Research shows that Corona epidemic turns hungry rats into lions

Research shows that Corona epidemic turns hungry rats into lions

Coronavirus has closed restaurants in most countries around the world and forced people to stay indoors. We are seeing many results from this process, one of which is that rats have been forced to find new sources of food and change their behavior.

Last week, the US Centers for Disease Control warned that the behavior of food-seeking rats could be unusually aggressive. The warning said the closure of the restaurant had reduced the amount of food available to rats, especially in areas where commercial activity was high. It has also been reported that rats generally rely on wasted food and waste that comes out of shopping malls.

However, these hungry rats are now looking for new sources of food. And because they are looking for new places and resources, their activities have increased all over the world and they are usually seen in places where they were not seen before.

The Center for Disease has warned that there is a strong possibility that the number of complaints about rat aggression in cities could rise. The spread of the coronavirus has killed about a third of the world’s population in recent months. The implementation of quarantine in many countries has reduced the production of waste from which rats depended on food, which is why the behavior of rats has changed.


In April, Britain’s National Pest Technicians Association warned that the closure of schools, pubs, restaurants, hotels, and tourist destinations and the public’s social distance would have some unintended consequences. According to the association, when food is not available, insects and reptiles will come out of empty buildings in search of food. A group of stray and hungry rats can wreak havoc, damage homes, and property, and spread disease.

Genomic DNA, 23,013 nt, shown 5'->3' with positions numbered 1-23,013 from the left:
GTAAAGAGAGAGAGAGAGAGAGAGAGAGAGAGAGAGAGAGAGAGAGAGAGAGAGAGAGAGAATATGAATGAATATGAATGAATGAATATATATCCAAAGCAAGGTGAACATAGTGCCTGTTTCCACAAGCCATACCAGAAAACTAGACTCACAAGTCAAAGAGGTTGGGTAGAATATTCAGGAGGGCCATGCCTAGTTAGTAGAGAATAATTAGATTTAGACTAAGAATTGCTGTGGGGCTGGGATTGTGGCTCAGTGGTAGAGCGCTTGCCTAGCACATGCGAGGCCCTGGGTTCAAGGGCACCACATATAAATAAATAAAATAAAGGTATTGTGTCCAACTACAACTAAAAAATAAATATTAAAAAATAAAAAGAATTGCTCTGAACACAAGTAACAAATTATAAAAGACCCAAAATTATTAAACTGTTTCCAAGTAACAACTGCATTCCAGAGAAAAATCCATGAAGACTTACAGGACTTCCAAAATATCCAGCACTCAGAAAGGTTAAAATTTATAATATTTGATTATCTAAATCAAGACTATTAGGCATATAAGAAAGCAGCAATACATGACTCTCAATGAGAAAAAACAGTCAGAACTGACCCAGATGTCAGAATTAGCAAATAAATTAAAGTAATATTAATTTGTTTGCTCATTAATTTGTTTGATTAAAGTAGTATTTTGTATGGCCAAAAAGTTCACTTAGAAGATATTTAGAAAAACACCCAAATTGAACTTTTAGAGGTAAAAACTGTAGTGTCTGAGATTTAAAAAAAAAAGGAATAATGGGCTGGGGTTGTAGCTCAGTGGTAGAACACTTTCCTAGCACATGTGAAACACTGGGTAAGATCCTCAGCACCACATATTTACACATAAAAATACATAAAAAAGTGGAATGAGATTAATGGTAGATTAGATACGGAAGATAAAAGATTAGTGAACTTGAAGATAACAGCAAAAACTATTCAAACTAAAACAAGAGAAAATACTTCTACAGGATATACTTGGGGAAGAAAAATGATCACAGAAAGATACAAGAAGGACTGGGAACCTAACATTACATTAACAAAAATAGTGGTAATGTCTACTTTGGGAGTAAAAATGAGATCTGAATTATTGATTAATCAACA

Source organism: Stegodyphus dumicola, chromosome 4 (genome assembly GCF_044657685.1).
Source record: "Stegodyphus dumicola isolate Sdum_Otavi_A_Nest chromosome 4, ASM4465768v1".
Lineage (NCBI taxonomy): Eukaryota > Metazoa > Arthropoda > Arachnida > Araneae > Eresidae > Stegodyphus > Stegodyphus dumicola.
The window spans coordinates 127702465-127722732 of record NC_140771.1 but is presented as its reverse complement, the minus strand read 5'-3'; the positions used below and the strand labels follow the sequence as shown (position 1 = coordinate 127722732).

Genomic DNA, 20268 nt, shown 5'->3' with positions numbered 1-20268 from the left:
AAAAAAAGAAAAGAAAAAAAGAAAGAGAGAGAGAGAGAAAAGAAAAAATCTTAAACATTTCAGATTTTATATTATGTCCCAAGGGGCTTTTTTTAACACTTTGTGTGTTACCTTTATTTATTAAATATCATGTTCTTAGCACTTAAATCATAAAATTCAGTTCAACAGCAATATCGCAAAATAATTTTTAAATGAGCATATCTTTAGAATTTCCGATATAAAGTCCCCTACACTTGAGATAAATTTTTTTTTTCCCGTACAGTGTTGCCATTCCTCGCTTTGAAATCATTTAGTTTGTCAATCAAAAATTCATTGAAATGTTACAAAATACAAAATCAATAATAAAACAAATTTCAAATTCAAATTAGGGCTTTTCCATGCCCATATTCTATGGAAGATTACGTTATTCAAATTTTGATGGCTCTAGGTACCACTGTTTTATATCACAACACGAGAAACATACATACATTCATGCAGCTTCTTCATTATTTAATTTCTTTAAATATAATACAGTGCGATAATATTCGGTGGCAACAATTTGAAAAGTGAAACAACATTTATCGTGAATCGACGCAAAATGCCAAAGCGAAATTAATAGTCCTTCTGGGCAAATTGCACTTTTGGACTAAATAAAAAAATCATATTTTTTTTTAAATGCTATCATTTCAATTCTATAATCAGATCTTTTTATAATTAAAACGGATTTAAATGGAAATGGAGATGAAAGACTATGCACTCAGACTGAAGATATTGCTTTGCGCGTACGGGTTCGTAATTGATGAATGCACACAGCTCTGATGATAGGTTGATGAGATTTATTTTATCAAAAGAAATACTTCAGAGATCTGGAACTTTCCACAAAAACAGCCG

Corrigan says they may reach a room in your home where there are children or in a hospital or nursing home. Mice can spread 55 different diseases, but it is not yet clear if they can spread the Code 19 epidemic. They can damage electrical wires and wood in a home, which can lead to fires. One way to do this is to completely close the lines and cracks in the house. Seal the pipes and all possible areas where rats can enter your home.

There should be very few spaces inside the house where they can hide, so clean every part of your house thoroughly. The food at home in such pots and pans keep them tightly closed and free of reptiles or rats. And yet if you see them somewhere in your home, Professor Corrigan’s advice is to contact the experts instead of dealing with them yourself. “If you suddenly see Corona’s annoyed rats in your house, dealing with them won’t be something you can do on your own,” he says.

This post was first published on BBC
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